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Television

My TV Schedule, My Self

Hello, Internet.  My name is Tara, I’m the new Director of Engagement & Social Media at JWA and I’m thrilled to introduce myself! I came to the Jewish Women’s Archive to creatively promote a mission that I strongly believe in—to document Jewish women’s stories, elevate their voices, and inspire them to be agents of change. I’ve been actively writing, posting to Facebook, and tweeting my heart out for the last two weeks—I hope you’ve noticed!—but this is my first JWA blog post. I have big plans for this blog, and I hope to bring you, dear readers, a thoughtful, funny, progressive place to think, share, and converse. Please be in touch—I want to hear from you! And in return, I promise to do my best to keep you entertained and interested while staying true to JWA’s mission.

Joyce Brothers

Joyce Brothers used her unlikely success as a game show contestant to launch her career as one of the best-known media psychologists in America.

Gertrude Berg

Gertrude Berg was the lead actress and driving force behind The Goldbergs, which successfully made the leap from radio plays to national television and brought a Jewish family into mainstream American homes.

Lynn Sherr

Believing that the stories of strong women needed to be remembered and honored, reporter Lynn Sherr covered women’s issues as a journalist and brought the story of Susan B. Anthony to a new generation.

Peggy Charren

As founder of Action for Children’s Television, Peggy Charren balanced the need for quality children’s programming with a commitment to free speech for broadcasters.

Laverne Cox's Brave New Platform

I consider myself a feminist, and I also strive to combat other axes of oppression in my daily life, but sometimes I fall through. Far too often, I’ll stay quiet when I hear someone make a transphobic comment or a misogynistic remark. Some days I’m really not up to challenging that person, but other times I just let myself believe that it’s not my battle, that it doesn’t matter, that someone else will take care of it.

Jewish "Girls" Privilege and Marginality

Way back in 2012 when Lena Dunham’s Girls first aired, I admired Dunham’s sincere portrayal of broke young women with artistic ambitions. I could barely watch the show without cringing at its painful accuracies. Since then—since the show’s quick rise in popularity, the magazine photo shoots and Adam Driver’s Gap advertisement, Dunham’s perspective seem more stylized than real. Film and television portrayals of the lives of struggling twenty-somethings feel increasingly less unique and my experiences as a woman of the Girls generation—going to Brooklyn bars in a crop top etc.—feel aspirational and contrived.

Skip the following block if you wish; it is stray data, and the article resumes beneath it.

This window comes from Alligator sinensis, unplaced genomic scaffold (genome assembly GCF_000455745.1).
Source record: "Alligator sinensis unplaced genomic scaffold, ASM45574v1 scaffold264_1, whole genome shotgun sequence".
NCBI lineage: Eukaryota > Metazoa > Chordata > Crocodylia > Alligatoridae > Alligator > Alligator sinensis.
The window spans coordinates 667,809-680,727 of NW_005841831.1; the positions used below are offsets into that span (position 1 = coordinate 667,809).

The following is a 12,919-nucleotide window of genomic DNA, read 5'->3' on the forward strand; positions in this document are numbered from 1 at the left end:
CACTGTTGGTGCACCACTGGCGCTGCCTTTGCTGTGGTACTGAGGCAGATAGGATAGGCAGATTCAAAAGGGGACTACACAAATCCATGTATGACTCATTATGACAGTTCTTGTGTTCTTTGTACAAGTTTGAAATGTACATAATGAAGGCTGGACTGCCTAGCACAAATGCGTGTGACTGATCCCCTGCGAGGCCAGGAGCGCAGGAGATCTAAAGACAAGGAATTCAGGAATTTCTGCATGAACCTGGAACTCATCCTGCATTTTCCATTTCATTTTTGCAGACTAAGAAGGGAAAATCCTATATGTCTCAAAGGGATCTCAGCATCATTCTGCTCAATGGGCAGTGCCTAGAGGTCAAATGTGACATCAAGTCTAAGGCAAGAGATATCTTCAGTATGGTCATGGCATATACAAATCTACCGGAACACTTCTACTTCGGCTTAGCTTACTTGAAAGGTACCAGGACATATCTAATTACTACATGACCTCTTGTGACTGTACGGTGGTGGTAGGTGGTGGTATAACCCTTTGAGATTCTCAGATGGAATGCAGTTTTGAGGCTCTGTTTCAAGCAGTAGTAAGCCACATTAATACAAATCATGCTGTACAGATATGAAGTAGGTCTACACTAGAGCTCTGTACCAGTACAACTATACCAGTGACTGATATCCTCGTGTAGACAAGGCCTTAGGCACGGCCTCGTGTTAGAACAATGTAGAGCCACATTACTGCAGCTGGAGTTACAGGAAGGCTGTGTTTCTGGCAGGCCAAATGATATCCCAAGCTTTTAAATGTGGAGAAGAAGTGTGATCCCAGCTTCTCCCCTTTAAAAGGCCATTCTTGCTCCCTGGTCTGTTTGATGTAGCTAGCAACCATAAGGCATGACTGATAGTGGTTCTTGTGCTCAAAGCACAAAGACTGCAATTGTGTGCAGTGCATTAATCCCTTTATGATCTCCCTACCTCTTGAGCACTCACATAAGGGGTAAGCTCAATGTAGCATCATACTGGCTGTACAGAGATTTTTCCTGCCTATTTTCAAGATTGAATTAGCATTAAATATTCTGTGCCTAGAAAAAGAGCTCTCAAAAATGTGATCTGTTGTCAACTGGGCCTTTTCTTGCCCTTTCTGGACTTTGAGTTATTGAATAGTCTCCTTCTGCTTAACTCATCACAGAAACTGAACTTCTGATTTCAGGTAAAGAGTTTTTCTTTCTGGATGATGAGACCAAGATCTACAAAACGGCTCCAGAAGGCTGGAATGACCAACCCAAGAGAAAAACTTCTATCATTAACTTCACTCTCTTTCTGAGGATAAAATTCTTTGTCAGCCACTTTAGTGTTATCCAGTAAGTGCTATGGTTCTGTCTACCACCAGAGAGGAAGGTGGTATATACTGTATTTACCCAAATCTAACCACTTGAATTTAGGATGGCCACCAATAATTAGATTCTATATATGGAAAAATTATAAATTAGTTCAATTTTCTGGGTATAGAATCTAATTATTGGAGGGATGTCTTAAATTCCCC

What Fran Fine Taught Me About Feminism

I live in Vermont. There are no Jewish day schools here, no Jewish Community Centers, no kosher restaurants. I’ve been the only Jewish kid in class, having to sit and listen as a (non-Jewish) teacher explained that a mensch is someone who just “schleps through life.”

We have a Jewish community here—I am heavily involved with my synagogue and with Vermont’s branch of Young Judaea—but not a Jewish culture.

Then I accidentally found Fran Drescher’s show The Nanny while channel surfing at my Zayde’s cottage, and there it was, a culture I could take with me anywhere, as long as I had Internet or a DVD player.

Lynn Sherr

Lynn Sherr is an award-winning correspondent with the ABC Newsmagazine “20/20.” Throughout her long career in television and in print, she has covered a wide range of stories, from politics to space to investigative reports, with a special emphasis on social change and women’s issues.

The Goldbergs- Then & Now

This week marks the anniversary of Gertrude Berg’s television debut as housewife Molly Goldberg. This week also marks the fourth episode of ABC’s new show, The Goldbergs. Interestingly enough: same name, different show—and very different times.  

Because there are few things in the world I like more than TV, I decided to sit down this week and honor Gertrude Berg by diving right into The Goldbergs.

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How to cite this page

Jewish Women's Archive. "Television." (Viewed on December 20, 2014) <http://jwa.org/topics/television>.

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